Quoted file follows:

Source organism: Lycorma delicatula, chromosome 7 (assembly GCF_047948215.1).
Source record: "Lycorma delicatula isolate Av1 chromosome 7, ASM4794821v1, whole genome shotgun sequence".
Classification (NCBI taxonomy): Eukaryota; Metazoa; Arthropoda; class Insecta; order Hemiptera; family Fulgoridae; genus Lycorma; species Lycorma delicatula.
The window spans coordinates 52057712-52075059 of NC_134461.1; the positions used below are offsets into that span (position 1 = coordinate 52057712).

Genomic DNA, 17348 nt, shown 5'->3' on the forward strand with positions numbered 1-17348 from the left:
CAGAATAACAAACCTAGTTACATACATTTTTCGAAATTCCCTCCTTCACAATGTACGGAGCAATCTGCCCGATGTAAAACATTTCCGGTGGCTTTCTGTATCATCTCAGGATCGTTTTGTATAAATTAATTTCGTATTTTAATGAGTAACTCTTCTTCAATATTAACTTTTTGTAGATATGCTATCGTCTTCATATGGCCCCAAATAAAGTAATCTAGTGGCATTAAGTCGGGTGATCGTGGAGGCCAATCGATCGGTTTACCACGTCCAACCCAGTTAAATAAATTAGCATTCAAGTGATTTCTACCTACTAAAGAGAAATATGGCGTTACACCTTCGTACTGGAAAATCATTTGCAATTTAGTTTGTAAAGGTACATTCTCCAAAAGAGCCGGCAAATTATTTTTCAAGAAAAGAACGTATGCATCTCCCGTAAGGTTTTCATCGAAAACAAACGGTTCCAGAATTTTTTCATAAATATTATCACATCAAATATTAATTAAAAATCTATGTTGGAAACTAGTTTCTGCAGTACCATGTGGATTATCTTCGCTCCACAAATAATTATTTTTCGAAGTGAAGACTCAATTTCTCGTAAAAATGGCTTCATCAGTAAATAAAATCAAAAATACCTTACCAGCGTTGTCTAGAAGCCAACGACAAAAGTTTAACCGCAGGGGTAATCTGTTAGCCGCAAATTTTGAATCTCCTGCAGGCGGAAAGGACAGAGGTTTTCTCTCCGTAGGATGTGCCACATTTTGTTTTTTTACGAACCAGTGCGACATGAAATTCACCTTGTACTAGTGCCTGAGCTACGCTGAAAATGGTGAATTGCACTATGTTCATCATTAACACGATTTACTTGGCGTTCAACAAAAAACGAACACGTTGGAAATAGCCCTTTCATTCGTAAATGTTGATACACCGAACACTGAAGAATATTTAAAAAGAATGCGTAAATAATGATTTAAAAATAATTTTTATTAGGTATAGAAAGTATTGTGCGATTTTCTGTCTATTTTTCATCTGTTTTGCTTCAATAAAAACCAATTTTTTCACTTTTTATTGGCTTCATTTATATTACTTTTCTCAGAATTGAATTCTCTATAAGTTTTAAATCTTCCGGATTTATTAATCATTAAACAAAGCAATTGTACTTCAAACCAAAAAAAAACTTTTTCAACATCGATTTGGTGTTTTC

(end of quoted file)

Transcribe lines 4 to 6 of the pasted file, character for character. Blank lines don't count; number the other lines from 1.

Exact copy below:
The window spans coordinates 52057712-52075059 of NC_134461.1; the positions used below are offsets into that span (position 1 = coordinate 52057712).

Genomic DNA, 17348 nt, shown 5'->3' on the forward strand with positions numbered 1-17348 from the left:
CAGAATAACAAACCTAGTTACATACATTTTTCGAAATTCCCTCCTTCACAATGTACGGAGCAATCTGCCCGATGTAAAACATTTCCGGTGGCTTTCTGTATCATCTCAGGATCGTTTTGTATAAATTAATTTCGTATTTTAATGAGTAACTCTTCTTCAATATTAACTTTTTGTAGATATGCTATCGTCTTCATATGGCCCCAAATAAAGTAATCTAGTGGCATTAAGTCGGGTGATCGTGGAGGCCAATCGATCGGTTTACCACGTCCAACCCAGTTAAATAAATTAGCATTCAAGTGATTTCTACCTACTAAAGAGAAATATGGCGTTACACCTTCGTACTGGAAAATCATTTGCAATTTAGTTTGTAAAGGTACATTCTCCAAAAGAGCCGGCAAATTATTTTTCAAGAAAAGAACGTATGCATCTCCCGTAAGGTTTTCATCGAAAACAAACGGTTCCAGAATTTTTTCATAAATATTATCACATCAAATATTAATTAAAAATCTATGTTGGAAACTAGTTTCTGCAGTACCATGTGGATTATCTTCGCTCCACAAATAATTATTTTTCGAAGTGAAGACTCAATTTCTCGTAAAAATGGCTTCATCAGTAAATAAAATCAAAAATACCTTACCAGCGTTGTCTAGAAGCCAACGACAAAAGTTTAACCGCAGGGGTAATCTGTTAGCCGCAAATTTTGAATCTCCTGCAGGCGGAAAGGACAGAGGTTTTCTCTCCGTAGGATGTGCCACATTTTGTTTTTTTACGAACCAGTGCGACATGAAATTCACCTTGTACTAGTGCCTGAGCTACGCTGAAAATGGTGAATTGCACTATGTTCATCATTAACACGATTTACTTGGCGTTCAACAAAAAACGAACACGTTGGAAATAGCCCTTTCATTCGTAAATGTTGATACACCGAACACTGAAGAATATTTAAAAAGAATGCGTAAATAATGATTTAAAAATAATTTTTATTAGGTATAGAAAGTATTGTGCGATTTTCTGTCTATTTTTCATCTGTTTTGCTTCAATAAAAACCAATTTTTTCACTTTTTATTGGCTTCATTTATATTACTTTTCTCAGAATTGAATTCTCTATAAGTTTTAAATCTTCCGGATTTATTAATCATTAAACAAAGCAATTGTACTTCAAACCAAAAAAAAACTTTTTCAACATCGATTTGGTGTTTTC